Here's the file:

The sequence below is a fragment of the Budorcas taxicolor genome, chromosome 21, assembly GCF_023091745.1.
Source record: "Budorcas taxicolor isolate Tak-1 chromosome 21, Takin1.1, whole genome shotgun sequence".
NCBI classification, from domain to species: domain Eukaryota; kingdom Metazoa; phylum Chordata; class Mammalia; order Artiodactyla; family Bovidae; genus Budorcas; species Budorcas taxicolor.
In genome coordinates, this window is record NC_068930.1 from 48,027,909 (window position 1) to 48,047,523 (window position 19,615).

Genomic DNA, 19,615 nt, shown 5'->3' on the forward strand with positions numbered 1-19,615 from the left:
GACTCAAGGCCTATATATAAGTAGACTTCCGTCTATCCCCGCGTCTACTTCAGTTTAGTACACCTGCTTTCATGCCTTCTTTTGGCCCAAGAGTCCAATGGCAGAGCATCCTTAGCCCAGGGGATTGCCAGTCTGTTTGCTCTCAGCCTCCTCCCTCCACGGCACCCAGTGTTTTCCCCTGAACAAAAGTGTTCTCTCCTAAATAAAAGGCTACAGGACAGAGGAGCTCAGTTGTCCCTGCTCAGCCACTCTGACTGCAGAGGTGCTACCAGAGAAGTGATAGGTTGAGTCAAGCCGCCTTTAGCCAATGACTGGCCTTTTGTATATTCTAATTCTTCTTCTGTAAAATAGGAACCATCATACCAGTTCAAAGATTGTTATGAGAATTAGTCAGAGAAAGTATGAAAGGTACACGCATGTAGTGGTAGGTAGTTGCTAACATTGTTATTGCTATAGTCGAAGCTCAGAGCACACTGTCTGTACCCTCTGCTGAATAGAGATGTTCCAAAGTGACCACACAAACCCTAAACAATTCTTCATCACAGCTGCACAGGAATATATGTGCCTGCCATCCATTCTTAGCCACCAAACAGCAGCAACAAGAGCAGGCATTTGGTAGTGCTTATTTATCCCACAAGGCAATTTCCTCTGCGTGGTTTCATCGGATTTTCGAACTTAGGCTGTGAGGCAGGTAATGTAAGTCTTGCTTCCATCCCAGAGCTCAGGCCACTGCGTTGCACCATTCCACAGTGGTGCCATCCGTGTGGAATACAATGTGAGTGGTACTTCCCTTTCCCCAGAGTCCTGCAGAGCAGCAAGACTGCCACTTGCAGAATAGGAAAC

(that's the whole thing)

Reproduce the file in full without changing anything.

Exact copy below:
The sequence below is a fragment of the Budorcas taxicolor genome, chromosome 21, assembly GCF_023091745.1.
Source record: "Budorcas taxicolor isolate Tak-1 chromosome 21, Takin1.1, whole genome shotgun sequence".
NCBI classification, from domain to species: domain Eukaryota; kingdom Metazoa; phylum Chordata; class Mammalia; order Artiodactyla; family Bovidae; genus Budorcas; species Budorcas taxicolor.
In genome coordinates, this window is record NC_068930.1 from 48,027,909 (window position 1) to 48,047,523 (window position 19,615).

Genomic DNA, 19,615 nt, shown 5'->3' on the forward strand with positions numbered 1-19,615 from the left:
GACTCAAGGCCTATATATAAGTAGACTTCCGTCTATCCCCGCGTCTACTTCAGTTTAGTACACCTGCTTTCATGCCTTCTTTTGGCCCAAGAGTCCAATGGCAGAGCATCCTTAGCCCAGGGGATTGCCAGTCTGTTTGCTCTCAGCCTCCTCCCTCCACGGCACCCAGTGTTTTCCCCTGAACAAAAGTGTTCTCTCCTAAATAAAAGGCTACAGGACAGAGGAGCTCAGTTGTCCCTGCTCAGCCACTCTGACTGCAGAGGTGCTACCAGAGAAGTGATAGGTTGAGTCAAGCCGCCTTTAGCCAATGACTGGCCTTTTGTATATTCTAATTCTTCTTCTGTAAAATAGGAACCATCATACCAGTTCAAAGATTGTTATGAGAATTAGTCAGAGAAAGTATGAAAGGTACACGCATGTAGTGGTAGGTAGTTGCTAACATTGTTATTGCTATAGTCGAAGCTCAGAGCACACTGTCTGTACCCTCTGCTGAATAGAGATGTTCCAAAGTGACCACACAAACCCTAAACAATTCTTCATCACAGCTGCACAGGAATATATGTGCCTGCCATCCATTCTTAGCCACCAAACAGCAGCAACAAGAGCAGGCATTTGGTAGTGCTTATTTATCCCACAAGGCAATTTCCTCTGCGTGGTTTCATCGGATTTTCGAACTTAGGCTGTGAGGCAGGTAATGTAAGTCTTGCTTCCATCCCAGAGCTCAGGCCACTGCGTTGCACCATTCCACAGTGGTGCCATCCGTGTGGAATACAATGTGAGTGGTACTTCCCTTTCCCCAGAGTCCTGCAGAGCAGCAAGACTGCCACTTGCAGAATAGGAAAC